Sources and methodology

Utilising the Vehicle Certification Agencies data from 2015 to 2021, we compiled a list of all cars with hybrid (petrol/electric or petrol/diesel - producing a maximum of 75g/km of CO2 emissions) and electric fuel type (zero fuel consumption (mpg) and 0 CO2 g/km). From this list we ranked electric and hybrids separately, with hybrids being ranked on all three metrics of fuel consumption, CO2 and Fuel/Energy costs, and electric ranked based purely on the energy costs for driving 12000 miles.

Historical data we made adjustments to be reflective of 2021 rates, with electrical cost per unit price at 17.2p/kWh, petrol at 121/p per litre and diesel at 125/p per litre. For Petrol, Diesel, and Hybrid cars we included ranking for Fuel economy, and fuel consumption. Cars identified as having Vegan friendly materials/options were given a 'Vegan Certified' identification.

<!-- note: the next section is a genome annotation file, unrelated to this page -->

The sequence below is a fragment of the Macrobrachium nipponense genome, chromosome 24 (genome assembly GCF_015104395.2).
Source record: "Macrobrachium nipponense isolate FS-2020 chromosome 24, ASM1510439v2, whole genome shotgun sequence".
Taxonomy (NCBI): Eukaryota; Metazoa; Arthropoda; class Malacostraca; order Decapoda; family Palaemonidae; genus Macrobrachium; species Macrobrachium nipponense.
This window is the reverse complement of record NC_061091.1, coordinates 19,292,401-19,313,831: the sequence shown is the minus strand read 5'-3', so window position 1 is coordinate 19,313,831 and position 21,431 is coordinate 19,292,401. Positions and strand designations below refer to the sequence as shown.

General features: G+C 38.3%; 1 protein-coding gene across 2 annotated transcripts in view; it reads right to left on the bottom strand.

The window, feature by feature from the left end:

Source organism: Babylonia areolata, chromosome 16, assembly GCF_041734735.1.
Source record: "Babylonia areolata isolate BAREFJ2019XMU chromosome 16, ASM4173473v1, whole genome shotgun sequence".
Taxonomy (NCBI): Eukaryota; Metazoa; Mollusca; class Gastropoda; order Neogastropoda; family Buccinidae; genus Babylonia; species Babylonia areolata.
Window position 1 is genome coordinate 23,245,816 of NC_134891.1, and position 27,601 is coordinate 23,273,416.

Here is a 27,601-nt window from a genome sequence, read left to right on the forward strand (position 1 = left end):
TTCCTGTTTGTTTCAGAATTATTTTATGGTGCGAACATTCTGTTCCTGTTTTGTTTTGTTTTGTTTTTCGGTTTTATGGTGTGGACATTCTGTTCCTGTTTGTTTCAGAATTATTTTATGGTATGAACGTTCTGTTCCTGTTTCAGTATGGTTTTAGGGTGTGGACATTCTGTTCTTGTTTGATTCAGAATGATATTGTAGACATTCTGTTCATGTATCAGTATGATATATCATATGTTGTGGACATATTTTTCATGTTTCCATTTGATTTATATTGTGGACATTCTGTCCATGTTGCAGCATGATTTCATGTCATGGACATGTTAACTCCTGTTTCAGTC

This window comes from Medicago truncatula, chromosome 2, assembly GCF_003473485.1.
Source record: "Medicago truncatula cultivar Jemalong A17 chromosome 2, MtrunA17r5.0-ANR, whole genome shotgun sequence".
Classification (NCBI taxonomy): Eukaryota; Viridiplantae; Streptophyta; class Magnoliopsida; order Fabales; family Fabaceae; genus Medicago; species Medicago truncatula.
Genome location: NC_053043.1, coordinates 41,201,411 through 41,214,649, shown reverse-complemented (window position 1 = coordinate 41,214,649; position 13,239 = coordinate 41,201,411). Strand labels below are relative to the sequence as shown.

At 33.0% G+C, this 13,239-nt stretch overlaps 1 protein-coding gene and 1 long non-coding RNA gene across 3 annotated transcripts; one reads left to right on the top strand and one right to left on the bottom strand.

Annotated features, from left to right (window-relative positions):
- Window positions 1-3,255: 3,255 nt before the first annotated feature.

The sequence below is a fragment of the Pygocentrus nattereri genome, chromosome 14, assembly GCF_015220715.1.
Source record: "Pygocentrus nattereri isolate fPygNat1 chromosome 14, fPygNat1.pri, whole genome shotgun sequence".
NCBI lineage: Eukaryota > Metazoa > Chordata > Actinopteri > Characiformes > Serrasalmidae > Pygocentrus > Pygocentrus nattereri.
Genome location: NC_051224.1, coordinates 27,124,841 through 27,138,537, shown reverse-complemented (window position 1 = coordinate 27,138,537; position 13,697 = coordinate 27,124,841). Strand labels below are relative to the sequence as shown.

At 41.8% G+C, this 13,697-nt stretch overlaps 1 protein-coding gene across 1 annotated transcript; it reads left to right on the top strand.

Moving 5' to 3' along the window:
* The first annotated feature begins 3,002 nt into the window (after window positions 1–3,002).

Finally we utilised Technology share per manufacturer to see which manufacturers had a higher percentage of their production focused on eco-friendly models (electric, hybrid, etc.). The weighting for this was applied as electric 0.75, hybrid 0.2 and the 7 efficiency improving  technologies as 0.05 (this is adjustable in the table - see orange box on Mnfer Tech Share Ranking tab). We used CSRHUB to generate a rounded look on the manufacturer of each car model to understand each company's ranking based on contribution to community, employees, environment and governance. These metrics contributed to our overall scoring of each manufacturer's ranking for eco/vegan friendly solutions as well as how many cars the manufacturers had in the top 65 electric cars as well as the average rank of these cars.

Top 65 was chosen as this was the extent of the data for electric car models. Additional Data for the top non-electric/non-hybrid cars of 2022 for emissions (Total and just CO2 and Methane) have been included in case we wanted to explore the element of people who are not looking for Electric or Hybrid cars.